Structural intrusion, flow disturbance and spillway capacity – CFD modeling

Stockholm (Solna)
Soort Contract

In the intake to the spillway in Torpshammar, there exist two horizontal beams as a measure to stabilize the spillway sidewalls. They intrude in the spillway flow and give rise to disturbance and possible vortex shedding. The discharge capacity is also reduced. Due to measurement difficulties, it is not possible to quantify their effects in the physical model. 3D CFD simulations are undertaken to examine the flow features of the spillway. The main purpose is to understand the flow pattern with the beams and evaluate their effect on the spillway discharge capacity with and without them. Comparisons are made with hydraulic model tests. The flow cases include (1) two bottom outlets, (2) two overflow gates and (3) their combination.
In Älvkarleby, a physical hydraulic model of Torpshammar is now built, including the reservoir, the spillway and the channel downstream, se the figure below. The main purpose of the model study is to twofold, i.e. to determine the spillway discharge capacity and to examine the energy dissipation in the tailwater. The spillway structure is composed of two bottom outlets and two gated overflow openings.
In the flow direction, the spillway gates are located in the middle of the dam body. On each side, the intake to the spillway is surrounded by a sidewall holding the embankment dam. Its length is approximately 26 m. Undesirable displacements are a matter of concern for the long-term stability of the walls. To prevent this, there are two horizontal beams constructed between the sidewalls that take up the sideward loads from the embankments and keep the walls in place, se the figure below.
The reservoir bottom has el. +167.0 m and the normal reservoir water level is at el. 185.6 m. The upper edges of the beams have el. +176.75 m, implying that they are roughly in the mid position of the water depth.
The two beams intrude obviously in the approach flow. The flow velocity between the sidewalls cannot be neglected. This means that the approach flow is always disturbed whether one gate operates or more gates are combined. The spillway discharge capacity is affected. One even suspects that the beams give rise to vortex shedding (oscillating flow) and flow unsteadiness exists.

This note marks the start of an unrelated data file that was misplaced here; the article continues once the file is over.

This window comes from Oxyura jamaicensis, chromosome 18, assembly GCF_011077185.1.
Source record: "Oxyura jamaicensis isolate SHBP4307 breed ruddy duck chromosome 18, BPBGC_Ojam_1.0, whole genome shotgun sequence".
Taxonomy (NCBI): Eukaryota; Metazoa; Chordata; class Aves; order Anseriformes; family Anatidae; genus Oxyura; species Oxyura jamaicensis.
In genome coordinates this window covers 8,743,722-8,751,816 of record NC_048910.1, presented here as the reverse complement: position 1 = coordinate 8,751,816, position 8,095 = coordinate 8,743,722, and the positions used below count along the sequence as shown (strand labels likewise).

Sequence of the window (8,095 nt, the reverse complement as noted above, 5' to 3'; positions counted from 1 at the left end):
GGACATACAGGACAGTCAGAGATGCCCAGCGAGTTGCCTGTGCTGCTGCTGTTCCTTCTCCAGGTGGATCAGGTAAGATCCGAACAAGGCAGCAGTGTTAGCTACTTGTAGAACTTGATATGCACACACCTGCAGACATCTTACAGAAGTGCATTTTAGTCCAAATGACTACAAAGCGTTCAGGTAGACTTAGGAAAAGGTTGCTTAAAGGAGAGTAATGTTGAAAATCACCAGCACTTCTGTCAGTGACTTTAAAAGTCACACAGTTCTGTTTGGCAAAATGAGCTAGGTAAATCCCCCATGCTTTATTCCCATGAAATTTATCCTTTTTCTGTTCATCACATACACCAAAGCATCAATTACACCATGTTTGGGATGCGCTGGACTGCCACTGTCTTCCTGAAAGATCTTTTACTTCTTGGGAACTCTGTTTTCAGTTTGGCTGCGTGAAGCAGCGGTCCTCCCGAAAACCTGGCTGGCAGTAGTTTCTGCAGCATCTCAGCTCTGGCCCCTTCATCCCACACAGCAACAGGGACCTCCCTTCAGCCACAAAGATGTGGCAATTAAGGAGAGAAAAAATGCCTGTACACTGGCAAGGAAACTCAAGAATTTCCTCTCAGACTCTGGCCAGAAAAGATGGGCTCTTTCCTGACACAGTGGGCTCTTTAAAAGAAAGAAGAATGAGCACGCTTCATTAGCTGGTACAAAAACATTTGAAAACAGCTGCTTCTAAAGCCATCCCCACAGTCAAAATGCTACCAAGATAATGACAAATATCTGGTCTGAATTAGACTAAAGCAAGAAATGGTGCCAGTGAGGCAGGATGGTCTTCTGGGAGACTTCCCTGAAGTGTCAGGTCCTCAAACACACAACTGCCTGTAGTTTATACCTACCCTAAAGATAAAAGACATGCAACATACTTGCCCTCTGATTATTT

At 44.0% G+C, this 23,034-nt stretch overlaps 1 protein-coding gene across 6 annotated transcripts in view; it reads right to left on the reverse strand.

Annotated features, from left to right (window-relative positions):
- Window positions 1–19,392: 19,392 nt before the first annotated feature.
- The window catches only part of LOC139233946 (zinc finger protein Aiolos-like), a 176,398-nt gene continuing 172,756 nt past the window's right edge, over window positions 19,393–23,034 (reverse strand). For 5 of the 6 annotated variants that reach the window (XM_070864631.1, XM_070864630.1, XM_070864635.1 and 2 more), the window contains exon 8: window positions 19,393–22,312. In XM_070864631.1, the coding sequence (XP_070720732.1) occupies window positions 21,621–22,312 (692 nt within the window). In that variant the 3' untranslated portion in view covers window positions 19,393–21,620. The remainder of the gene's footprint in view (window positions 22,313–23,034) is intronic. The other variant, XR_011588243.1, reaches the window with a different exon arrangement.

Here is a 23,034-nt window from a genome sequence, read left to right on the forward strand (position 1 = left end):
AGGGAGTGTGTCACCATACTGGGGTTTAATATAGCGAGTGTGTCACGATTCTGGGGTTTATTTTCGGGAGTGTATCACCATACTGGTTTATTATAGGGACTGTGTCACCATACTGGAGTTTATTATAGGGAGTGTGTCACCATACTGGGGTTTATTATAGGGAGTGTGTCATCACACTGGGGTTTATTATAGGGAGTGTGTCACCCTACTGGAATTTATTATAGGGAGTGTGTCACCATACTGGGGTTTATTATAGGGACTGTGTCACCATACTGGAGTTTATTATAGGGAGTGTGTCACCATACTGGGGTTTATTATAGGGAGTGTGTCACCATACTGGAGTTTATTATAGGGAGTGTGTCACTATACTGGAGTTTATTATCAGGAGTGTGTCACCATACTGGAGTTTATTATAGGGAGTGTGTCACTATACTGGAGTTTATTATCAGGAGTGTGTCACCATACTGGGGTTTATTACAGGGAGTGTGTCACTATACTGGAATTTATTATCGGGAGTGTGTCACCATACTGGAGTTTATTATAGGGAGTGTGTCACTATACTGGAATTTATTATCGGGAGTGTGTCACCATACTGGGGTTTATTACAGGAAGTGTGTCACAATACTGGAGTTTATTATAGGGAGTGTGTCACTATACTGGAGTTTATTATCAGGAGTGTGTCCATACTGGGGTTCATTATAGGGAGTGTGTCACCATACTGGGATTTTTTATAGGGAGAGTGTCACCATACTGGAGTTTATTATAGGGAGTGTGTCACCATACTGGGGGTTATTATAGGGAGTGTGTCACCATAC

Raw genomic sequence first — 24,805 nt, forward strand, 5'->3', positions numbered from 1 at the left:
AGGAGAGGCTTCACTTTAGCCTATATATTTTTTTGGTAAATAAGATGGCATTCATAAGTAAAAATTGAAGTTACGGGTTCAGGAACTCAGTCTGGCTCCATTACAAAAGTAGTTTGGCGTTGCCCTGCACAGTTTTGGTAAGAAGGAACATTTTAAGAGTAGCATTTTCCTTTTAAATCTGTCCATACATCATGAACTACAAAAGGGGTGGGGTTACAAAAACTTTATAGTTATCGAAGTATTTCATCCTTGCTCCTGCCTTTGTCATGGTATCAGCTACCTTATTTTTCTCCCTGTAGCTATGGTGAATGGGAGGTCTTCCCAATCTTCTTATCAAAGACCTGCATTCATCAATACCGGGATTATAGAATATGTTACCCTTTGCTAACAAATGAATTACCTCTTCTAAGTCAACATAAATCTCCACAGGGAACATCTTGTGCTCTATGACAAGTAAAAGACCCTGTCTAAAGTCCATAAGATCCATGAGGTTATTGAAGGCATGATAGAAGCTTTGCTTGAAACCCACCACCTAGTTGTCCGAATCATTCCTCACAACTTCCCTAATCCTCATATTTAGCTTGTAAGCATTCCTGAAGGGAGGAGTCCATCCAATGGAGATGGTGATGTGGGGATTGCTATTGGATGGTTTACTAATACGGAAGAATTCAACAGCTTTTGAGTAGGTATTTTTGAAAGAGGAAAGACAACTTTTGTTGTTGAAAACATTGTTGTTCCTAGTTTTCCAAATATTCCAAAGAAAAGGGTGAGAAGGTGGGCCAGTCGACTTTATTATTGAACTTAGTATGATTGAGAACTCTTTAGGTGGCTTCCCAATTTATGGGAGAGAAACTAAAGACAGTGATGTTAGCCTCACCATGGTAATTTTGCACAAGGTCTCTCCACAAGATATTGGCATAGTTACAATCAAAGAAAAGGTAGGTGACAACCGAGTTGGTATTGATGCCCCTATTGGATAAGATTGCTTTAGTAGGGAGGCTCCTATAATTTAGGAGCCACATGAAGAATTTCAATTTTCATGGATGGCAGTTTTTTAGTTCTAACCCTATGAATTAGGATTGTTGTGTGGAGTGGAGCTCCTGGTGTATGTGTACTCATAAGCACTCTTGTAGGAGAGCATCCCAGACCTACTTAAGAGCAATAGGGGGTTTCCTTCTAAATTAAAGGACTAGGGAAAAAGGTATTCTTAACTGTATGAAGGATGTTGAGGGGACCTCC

It is not common that two beams appear in the waterway and intrude in the flow. One would like to know their effect on the flow and understand potential consequences in terms of flow oscillations and discharge capacity. It is practically difficult to document the flow pattern in the model to be built (e.g. with PIV). The accuracy of a flow measurement is normally 2‒5% in a physical model. The effect of the beams might have the same order of magnitude. CFD is considered as a suitable tool to understand and clarify such issues.
The purposes of the study include the following aspects.
▪ To model the flow and discharge capacity without the beams
▪ To reproduce the flow with the beams and examine the discharge
▪ To make comparison with the model testing results
▪ To clarify the differences between the two layouts
For the students
▪ To get familiar with the on-going work with dam safety and dam upgrade projects in the country
▪ To learn about hydraulic model tests
▪ To learn the fundamental knowledge of CFD modelling, including grid generation, grid convergence, model set-up, boundary conditions and numerical convergence
▪ To get familiar with turbulence models including a two-phase water-air flow model
▪ To understand flow phenomena in both overflow spillway and bottom outlet
The project consists of the following aspects.
1. background and literature review
2. Data collection of the spillway and flow data
3. Learning of the use of the Fluent program
4. Based on the spillway geometry, generate 3D models for the waterway
5. Model setup with phase properties and boundary conditions
6. Modelling and
7. Result analyses
8. Comparison with model test results
9. Report writing
The modelling domain starts from the reservoir and terminates at a proper location downstream of the gates.
The project is to be completed within 4 months during 2018, ending up with a report by the diploma work student(s).
✓ The project corresponds to a 30 hp diploma work
✓ It is performed with CFD license (Fluent or CFX), in the first place at KTH
✓ Proper background is civil engineering, engineering physics or similar.
✓ Knowledge of CFD modelling experiences is preferred
✓ Gratitude is paid upon completion.
Your application should contain
1. A cover letter with motivation why you apply for the project
2. List of courses
3. CV with contact information
4. Name of your examiner and contact information
The diploma work is to be carried out at KTH, with professor James Yang as supervisor (KTH Division of Resources, Energy and Infrastructure, Teknikringen 10B, 5th floor),
Potential candidates should directly send in their applications to, phone 070-2723 200. Incomplete applications are not handled. The application is closed April 30, 2018.
Applications are processed on a running basis and the vacancy is filled as long a suitable candidate is found. This is the reason why you should not wait to the deadline to apply. Make up your mind and send in your application now if you are interested.